South Korea already has two THAAD launchers, but their deployment has been contested by China, which views the THAAD’s accompanying radar system as a threat.

Contact reporter James Brooks at or call 523-2258.

More in News

Meals slated for children in Juneau over Thanksgiving weekend are arrayed on tables at Thunder Mountain High School on Nov. 25, 2020. (Courtesy photo / Luke Adams)
Font of plenty: JSD readies meals for Thanksgiving holiday

Nearly three tons of food got distributed for the long weekend.

Travelers arrive at the Juneau International Airport on Wednesday, Nov. 25, 2020, made up only about half of what the airport normally sees in the days leading up to the Thanksgiving holiday. (Peter Segall / Juneau Empire)
Centennial Hall, seen here on Tuesday, Nov. 24, is being used by the City and Borough of Juneau as an emergency facility during the coronavirus pandemic and will not host the annual Public Market which has taken place every weekend after Thanksgiving since 1983. (Peter Segall / Juneau Empire)
Want to buy Alaskan? Closed by pandemic, Public Market goes virtual

Normally throngs of Juneauites would be lined up around the block…

To capture the unexpected action- the unrepeatable moment- it should be instinctive.  In order to build the story you have to shoot the adjective.  In this photo the bald eagle had waited patiently for the right moment to pounce on an unsuspecting vole… the unexpected.  The best way to accomplish this is to master the art of the most difficult subject to photograph– birds in flight.  In order to do this you must learn your gear; it must become part of your muscle memory so you can concentrate on the story you are witnessing.  Canon 5D Mark III, Tamron 150-600mm, shot at 600mm, ISO AUTO (1250), F6.3, 1/3200, Handheld. (Courtesy Photo / Heather Holt)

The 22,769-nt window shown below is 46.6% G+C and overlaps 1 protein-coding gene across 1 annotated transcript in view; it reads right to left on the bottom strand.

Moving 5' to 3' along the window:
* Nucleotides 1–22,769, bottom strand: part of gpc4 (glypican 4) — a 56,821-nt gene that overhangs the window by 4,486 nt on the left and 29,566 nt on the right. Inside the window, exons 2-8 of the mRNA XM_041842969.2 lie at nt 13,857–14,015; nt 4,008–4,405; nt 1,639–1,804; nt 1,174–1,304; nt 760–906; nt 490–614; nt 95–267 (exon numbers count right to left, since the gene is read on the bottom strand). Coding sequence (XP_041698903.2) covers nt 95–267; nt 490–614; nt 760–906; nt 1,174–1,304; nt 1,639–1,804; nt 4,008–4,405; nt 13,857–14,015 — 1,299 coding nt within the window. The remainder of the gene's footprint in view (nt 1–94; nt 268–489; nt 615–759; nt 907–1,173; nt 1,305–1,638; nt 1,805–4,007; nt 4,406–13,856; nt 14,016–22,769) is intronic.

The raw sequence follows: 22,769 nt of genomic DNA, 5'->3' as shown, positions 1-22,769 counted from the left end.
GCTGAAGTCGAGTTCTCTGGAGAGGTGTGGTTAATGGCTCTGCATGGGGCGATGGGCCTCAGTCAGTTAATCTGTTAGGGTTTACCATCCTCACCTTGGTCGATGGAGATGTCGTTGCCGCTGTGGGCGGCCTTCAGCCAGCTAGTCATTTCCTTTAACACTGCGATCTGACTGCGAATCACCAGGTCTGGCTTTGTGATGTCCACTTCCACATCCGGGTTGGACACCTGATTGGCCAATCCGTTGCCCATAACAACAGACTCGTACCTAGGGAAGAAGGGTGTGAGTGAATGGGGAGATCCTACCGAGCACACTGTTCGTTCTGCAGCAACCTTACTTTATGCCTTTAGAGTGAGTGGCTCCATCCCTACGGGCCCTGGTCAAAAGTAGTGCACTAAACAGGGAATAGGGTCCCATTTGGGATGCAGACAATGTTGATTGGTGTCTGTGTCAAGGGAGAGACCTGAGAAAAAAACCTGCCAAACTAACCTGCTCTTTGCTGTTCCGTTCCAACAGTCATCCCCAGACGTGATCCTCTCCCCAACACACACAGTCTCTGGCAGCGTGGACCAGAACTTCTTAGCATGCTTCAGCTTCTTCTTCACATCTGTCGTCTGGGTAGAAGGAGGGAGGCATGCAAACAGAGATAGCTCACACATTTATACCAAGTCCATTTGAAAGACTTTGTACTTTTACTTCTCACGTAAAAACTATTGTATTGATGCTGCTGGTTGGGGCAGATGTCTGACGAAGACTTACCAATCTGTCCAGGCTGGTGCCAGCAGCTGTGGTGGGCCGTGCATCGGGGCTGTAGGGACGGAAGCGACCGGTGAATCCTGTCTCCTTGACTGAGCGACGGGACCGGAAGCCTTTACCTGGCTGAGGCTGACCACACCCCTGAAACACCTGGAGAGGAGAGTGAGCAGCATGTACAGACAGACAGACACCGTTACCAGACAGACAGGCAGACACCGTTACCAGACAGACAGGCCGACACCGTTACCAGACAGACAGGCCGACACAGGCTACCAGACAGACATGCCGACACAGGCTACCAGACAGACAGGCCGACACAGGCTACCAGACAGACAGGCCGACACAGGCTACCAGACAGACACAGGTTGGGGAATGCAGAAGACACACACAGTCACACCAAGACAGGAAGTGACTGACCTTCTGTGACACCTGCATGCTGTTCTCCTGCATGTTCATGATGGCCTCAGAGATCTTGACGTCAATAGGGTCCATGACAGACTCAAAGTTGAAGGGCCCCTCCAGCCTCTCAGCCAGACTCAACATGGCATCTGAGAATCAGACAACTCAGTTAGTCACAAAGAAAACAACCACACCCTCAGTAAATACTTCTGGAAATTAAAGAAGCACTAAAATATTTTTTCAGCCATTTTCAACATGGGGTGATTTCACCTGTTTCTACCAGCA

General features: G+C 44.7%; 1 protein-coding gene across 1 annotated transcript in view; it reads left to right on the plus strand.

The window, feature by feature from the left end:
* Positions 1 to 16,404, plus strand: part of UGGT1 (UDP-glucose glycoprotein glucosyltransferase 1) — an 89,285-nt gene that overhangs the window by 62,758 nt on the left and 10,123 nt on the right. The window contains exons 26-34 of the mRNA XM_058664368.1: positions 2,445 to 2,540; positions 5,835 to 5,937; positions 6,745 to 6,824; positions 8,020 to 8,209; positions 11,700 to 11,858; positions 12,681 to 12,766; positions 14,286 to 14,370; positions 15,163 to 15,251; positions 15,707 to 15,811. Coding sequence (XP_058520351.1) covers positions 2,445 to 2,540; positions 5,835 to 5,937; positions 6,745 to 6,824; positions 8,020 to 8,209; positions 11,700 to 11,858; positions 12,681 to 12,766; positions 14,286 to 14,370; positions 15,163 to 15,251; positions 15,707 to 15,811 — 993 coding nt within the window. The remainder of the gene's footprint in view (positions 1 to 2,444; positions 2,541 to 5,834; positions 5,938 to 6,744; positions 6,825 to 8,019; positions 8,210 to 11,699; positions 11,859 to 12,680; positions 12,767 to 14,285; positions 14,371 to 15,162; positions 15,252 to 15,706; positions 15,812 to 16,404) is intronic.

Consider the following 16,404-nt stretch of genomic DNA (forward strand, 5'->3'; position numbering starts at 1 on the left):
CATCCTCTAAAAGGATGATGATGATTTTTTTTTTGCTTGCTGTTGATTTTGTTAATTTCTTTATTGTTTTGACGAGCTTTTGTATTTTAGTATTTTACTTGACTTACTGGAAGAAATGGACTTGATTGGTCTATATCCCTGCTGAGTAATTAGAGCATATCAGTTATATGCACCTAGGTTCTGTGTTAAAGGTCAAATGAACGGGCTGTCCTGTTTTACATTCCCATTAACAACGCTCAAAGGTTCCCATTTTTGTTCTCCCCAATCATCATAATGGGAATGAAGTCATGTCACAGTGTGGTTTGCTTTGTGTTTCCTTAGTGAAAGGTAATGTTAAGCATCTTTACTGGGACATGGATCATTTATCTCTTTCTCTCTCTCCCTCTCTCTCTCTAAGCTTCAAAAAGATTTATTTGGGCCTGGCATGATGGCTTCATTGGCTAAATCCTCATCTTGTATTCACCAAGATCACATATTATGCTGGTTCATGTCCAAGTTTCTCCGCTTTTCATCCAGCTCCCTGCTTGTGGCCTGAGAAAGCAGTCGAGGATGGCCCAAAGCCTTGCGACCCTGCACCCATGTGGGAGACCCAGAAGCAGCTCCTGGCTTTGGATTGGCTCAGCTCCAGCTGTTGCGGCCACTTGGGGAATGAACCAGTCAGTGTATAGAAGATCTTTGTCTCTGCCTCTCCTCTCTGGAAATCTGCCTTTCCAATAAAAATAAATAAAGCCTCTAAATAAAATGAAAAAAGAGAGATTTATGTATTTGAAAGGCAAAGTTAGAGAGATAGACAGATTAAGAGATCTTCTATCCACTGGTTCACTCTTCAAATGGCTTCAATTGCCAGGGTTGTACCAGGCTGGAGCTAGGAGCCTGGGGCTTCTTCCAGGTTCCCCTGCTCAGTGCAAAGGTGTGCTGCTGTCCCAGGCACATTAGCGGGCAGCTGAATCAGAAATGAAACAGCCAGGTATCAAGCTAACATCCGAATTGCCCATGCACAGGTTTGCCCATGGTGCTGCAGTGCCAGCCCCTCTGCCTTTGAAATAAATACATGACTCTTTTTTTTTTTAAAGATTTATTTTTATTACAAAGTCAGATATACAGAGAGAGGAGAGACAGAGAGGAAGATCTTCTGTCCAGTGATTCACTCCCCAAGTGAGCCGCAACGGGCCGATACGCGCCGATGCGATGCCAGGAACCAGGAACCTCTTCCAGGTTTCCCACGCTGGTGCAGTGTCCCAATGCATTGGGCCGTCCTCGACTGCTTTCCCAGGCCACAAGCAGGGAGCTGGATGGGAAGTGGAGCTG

Focal Point: Great photos are just waiting in the wings

Learn to shoot the verb (and the bird).

Has it always been a police car. (Michael Penn / Juneau Empire)
Police calls for Thursday, Nov. 26, 2020

This report contains public information from law enforcement and public safety agencies.

Construction of the new Glory Hall, above, is going smoothly, said executive director Mariya Lovishchuk on Nov. 24, 2020. (Courtesy photo / Thor Lindstam)
Building a brighter future: New Glory Hall reaches skyward

The structure is rapidly progressing, shouldering aside inclement weather.

This 2020 electron microscope image provided by the National Institute of Allergy and Infectious Diseases - Rocky Mountain Laboratories shows SARS-CoV-2 virus particles which causes COVID-19, isolated from a patient in the U.S., emerging from the surface of cells cultured in a lab. On Monday, Oct. 5, 2020, the top U.S. public health agency said that coronavirus can spread greater distances through the air than 6 feet, particularly in poorly ventilated and enclosed spaces. But agency officials continued to say such spread is uncommon, and current social distancing guidelines still make sense. (NIAID-RML via AP)
COVID at a glance for Tuesday, Nov. 24

The most recent state and local numbers.

A sign seen near Twin Lakes on Sept. 17 encourages residents to wear cloth face coverings while in public. Health officials are asking Alaskans for help with contact tracing. (Ben Hohenstatt / Juneau Empire File)
Health officials seek help with virus notification

Recent surge created a contact tracing backlog.

Most Read